Dear TT Colleagues,
Last week I had some hot-dip galvanizing done and wanted to share my experience
with all of you. I was really intrigued by the entire process.
Some background first. I'm following the steps to erect a 72' self-supporting,
crank up tower. I purchased it from the estate of a SK and, though it's only 6
years old, the "T" shaped base mounting bracket showed some areas of rust. It
came painted black from the factory but, being previously mounted in a lush back
yard next to sprinklers, oxidation found its way through the paint. Also, I've
ordered new anchor bolts from the factory, which are 1" x 27" long with a
standard 8tpi thread. To my surprise the bolts were not galvanized! This
First, I took the "T" mounting bracket to be sandblasted to remove the old
paint. This turned into a horrendous job. Shortly after the job had begun, I
received a phone call saying the paint was nearly "bullet proof." What was
supposed to be a $20 sandblasting job ended up costing me $85 due to grinding
and sanding needed prior to the sandblasting. Okay, that finished the job. Now,
loaded with the new anchor bolts in the car, I picked up my nice shiny t-plate
and headed straight to the galvanizing plant. I knew if I waited a day or two
that rust would immediately begin to form on this naked metal.
The plant was a fascinating place to visit. In this long building there were
several 40 foot long tanks, some 5 feet wide and 4-5 feet tall, an overhead
crane, running on rail tracks, from one end of the building to the other. The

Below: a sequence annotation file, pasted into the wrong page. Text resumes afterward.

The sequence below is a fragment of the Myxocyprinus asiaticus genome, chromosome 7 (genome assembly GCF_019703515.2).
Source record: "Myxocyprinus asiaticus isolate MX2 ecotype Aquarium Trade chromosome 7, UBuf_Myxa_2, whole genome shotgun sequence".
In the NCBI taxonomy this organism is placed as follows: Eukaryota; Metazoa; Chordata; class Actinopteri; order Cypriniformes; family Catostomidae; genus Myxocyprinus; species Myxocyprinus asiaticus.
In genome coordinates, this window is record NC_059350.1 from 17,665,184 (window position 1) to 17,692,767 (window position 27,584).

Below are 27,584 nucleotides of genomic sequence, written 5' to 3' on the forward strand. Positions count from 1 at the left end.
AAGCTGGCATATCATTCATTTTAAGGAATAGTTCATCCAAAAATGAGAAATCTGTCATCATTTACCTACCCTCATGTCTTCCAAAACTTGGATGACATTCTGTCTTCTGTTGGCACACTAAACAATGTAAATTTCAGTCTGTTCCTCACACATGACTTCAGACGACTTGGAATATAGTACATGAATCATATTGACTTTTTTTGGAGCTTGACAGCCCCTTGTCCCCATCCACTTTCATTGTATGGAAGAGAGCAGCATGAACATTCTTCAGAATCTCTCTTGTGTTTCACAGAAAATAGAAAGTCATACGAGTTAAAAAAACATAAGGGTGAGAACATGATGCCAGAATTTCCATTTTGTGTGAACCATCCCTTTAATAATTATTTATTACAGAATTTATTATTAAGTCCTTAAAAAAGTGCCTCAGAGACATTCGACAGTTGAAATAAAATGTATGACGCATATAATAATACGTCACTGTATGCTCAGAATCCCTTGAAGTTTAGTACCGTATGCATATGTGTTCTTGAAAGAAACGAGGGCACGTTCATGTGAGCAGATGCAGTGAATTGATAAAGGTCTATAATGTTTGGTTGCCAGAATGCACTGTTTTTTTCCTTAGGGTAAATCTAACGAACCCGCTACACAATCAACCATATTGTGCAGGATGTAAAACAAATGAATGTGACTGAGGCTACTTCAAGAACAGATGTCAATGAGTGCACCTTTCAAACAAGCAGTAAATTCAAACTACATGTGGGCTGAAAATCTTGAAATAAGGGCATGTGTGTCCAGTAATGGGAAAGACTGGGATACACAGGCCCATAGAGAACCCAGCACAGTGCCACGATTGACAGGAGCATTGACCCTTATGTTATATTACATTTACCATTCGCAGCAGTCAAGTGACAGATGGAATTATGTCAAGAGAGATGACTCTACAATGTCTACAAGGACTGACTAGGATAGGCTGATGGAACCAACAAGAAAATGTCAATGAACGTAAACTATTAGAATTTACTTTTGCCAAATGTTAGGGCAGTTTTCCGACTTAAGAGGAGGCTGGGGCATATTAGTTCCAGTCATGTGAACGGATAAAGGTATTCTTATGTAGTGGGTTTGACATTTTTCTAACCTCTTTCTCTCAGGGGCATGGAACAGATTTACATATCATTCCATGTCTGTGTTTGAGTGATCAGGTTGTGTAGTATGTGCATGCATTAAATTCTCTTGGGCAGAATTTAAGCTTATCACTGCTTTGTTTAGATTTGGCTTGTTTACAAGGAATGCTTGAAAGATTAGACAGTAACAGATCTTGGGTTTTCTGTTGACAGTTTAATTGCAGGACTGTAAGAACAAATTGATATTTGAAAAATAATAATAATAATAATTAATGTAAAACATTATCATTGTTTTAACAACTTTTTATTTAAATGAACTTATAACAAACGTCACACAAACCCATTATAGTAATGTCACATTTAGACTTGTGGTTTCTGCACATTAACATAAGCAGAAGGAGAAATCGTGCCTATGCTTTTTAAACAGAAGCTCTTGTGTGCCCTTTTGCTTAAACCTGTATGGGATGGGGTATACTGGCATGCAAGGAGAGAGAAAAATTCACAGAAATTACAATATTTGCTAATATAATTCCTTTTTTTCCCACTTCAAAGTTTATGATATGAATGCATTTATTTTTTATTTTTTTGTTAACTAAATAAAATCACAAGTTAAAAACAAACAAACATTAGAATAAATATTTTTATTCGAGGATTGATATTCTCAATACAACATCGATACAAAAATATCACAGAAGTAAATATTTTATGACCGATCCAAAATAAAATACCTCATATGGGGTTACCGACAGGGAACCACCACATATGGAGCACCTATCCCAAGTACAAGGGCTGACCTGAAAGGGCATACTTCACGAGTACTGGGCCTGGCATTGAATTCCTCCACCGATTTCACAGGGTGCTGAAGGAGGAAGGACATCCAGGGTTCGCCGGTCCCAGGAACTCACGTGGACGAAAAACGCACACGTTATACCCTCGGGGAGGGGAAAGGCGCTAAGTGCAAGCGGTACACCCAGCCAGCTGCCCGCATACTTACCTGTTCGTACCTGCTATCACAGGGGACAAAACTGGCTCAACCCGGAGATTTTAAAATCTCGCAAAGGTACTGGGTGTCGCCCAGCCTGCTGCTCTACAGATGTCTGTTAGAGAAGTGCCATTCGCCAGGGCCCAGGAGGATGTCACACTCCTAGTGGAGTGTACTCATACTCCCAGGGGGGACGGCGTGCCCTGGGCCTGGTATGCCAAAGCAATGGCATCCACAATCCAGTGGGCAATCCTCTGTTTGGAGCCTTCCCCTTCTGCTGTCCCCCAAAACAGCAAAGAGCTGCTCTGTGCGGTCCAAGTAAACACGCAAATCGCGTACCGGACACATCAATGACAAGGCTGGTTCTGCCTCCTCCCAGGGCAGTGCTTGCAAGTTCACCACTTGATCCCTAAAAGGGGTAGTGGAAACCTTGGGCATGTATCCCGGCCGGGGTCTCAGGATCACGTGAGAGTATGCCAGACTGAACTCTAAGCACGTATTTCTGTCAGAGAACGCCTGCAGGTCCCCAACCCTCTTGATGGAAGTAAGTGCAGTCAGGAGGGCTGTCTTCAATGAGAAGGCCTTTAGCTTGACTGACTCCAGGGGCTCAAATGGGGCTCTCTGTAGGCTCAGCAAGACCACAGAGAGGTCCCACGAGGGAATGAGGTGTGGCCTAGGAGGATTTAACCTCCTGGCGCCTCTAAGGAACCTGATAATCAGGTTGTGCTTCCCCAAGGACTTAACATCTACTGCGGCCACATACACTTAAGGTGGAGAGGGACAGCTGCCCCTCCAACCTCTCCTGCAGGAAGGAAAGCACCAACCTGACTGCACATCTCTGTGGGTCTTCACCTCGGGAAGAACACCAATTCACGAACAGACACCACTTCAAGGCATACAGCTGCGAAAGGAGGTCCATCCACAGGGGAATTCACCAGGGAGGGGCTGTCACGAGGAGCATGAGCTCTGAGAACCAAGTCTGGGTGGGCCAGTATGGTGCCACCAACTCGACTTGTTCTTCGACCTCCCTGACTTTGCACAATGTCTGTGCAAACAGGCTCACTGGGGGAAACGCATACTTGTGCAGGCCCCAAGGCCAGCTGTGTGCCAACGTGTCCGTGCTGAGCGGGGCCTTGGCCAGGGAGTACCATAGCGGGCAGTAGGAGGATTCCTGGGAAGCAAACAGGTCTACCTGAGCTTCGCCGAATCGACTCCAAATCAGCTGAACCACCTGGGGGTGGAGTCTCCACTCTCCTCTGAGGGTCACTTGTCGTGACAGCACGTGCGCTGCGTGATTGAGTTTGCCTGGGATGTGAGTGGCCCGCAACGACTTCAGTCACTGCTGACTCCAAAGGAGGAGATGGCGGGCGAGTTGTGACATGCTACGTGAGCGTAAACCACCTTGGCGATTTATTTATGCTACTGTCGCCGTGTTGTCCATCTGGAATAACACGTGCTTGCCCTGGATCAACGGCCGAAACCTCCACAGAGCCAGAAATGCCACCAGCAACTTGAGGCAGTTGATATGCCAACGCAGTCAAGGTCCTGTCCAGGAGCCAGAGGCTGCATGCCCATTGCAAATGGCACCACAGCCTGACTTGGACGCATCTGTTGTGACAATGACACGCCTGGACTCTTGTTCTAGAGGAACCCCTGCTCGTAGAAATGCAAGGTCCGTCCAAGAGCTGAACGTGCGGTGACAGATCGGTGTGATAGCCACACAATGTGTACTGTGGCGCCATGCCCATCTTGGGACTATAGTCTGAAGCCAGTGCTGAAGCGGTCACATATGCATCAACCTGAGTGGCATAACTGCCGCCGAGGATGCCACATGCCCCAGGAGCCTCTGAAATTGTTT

crane was used to raise and lower items into the various tanks.
My items first went into a vat containing a caustic solution to remove grease
and dirt. From there they went into a vat of hydrochloric acid to remove scale
and rust. Then to rinse vat and then into a vat of ammonium chloride solution,
which acted as a flux. The final step was to dip the items into a vat of molten
zinc at 850F. WOW, when these items hit, molten zinc spitted and splattered all
over the place! The workers all knew what to expect and stayed clear.
Experience tells these folks how long to leave items in the zinc vat.
The entire process took about 1 hour for the T-plate but an additional 2 hours
for the anchor bolts because they needed more cleaning time in the caustic and
acid tanks. When the items came out, they really shined - wow, was I ever
I asked what the cost would be to do a 3, 20' section of tower and was quoted
~$400.00 if it came in galvanized. The old zinc would need to be stripped off
in the baths first. Usually these places have a $200 minimum charge but it
doesn't hurt to talk to the owner, like I did :)
On the way home, I stopped at a shop and purchased oversize galvanized bolts to
fit my now oversize 1x8tpi threads. The fit was perfect and the original nuts
became useless (anyone need 18 of em?).
Thought some of you would be interested in reading my experience - hope I
haven't bored you all to death!
Mike DiGirolamo, W4XN
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